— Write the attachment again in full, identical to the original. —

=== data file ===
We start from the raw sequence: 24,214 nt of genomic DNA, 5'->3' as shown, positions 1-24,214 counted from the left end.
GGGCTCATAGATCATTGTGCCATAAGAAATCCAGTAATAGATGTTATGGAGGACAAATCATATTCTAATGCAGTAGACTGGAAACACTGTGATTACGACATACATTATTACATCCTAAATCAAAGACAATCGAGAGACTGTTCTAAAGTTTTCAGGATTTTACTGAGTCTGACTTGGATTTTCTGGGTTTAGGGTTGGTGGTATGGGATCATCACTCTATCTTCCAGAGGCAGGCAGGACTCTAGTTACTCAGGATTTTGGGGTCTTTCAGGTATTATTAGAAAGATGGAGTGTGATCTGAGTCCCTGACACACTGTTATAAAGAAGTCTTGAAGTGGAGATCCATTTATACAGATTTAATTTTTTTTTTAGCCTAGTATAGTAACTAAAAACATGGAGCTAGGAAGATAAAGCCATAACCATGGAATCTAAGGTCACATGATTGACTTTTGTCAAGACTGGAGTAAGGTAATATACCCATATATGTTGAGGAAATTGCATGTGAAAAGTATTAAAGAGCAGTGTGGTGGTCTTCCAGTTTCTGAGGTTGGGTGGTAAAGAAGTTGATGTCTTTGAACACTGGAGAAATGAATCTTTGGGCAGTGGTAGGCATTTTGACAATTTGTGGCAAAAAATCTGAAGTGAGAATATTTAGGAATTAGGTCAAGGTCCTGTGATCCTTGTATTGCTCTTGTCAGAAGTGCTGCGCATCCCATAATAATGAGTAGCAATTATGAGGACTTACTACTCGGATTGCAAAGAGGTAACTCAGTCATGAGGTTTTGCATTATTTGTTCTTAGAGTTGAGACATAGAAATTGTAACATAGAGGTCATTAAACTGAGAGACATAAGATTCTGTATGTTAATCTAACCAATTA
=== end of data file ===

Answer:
We start from the raw sequence: 24,214 nt of genomic DNA, 5'->3' as shown, positions 1-24,214 counted from the left end.
GGGCTCATAGATCATTGTGCCATAAGAAATCCAGTAATAGATGTTATGGAGGACAAATCATATTCTAATGCAGTAGACTGGAAACACTGTGATTACGACATACATTATTACATCCTAAATCAAAGACAATCGAGAGACTGTTCTAAAGTTTTCAGGATTTTACTGAGTCTGACTTGGATTTTCTGGGTTTAGGGTTGGTGGTATGGGATCATCACTCTATCTTCCAGAGGCAGGCAGGACTCTAGTTACTCAGGATTTTGGGGTCTTTCAGGTATTATTAGAAAGATGGAGTGTGATCTGAGTCCCTGACACACTGTTATAAAGAAGTCTTGAAGTGGAGATCCATTTATACAGATTTAATTTTTTTTTTAGCCTAGTATAGTAACTAAAAACATGGAGCTAGGAAGATAAAGCCATAACCATGGAATCTAAGGTCACATGATTGACTTTTGTCAAGACTGGAGTAAGGTAATATACCCATATATGTTGAGGAAATTGCATGTGAAAAGTATTAAAGAGCAGTGTGGTGGTCTTCCAGTTTCTGAGGTTGGGTGGTAAAGAAGTTGATGTCTTTGAACACTGGAGAAATGAATCTTTGGGCAGTGGTAGGCATTTTGACAATTTGTGGCAAAAAATCTGAAGTGAGAATATTTAGGAATTAGGTCAAGGTCCTGTGATCCTTGTATTGCTCTTGTCAGAAGTGCTGCGCATCCCATAATAATGAGTAGCAATTATGAGGACTTACTACTCGGATTGCAAAGAGGTAACTCAGTCATGAGGTTTTGCATTATTTGTTCTTAGAGTTGAGACATAGAAATTGTAACATAGAGGTCATTAAACTGAGAGACATAAGATTCTGTATGTTAATCTAACCAATTA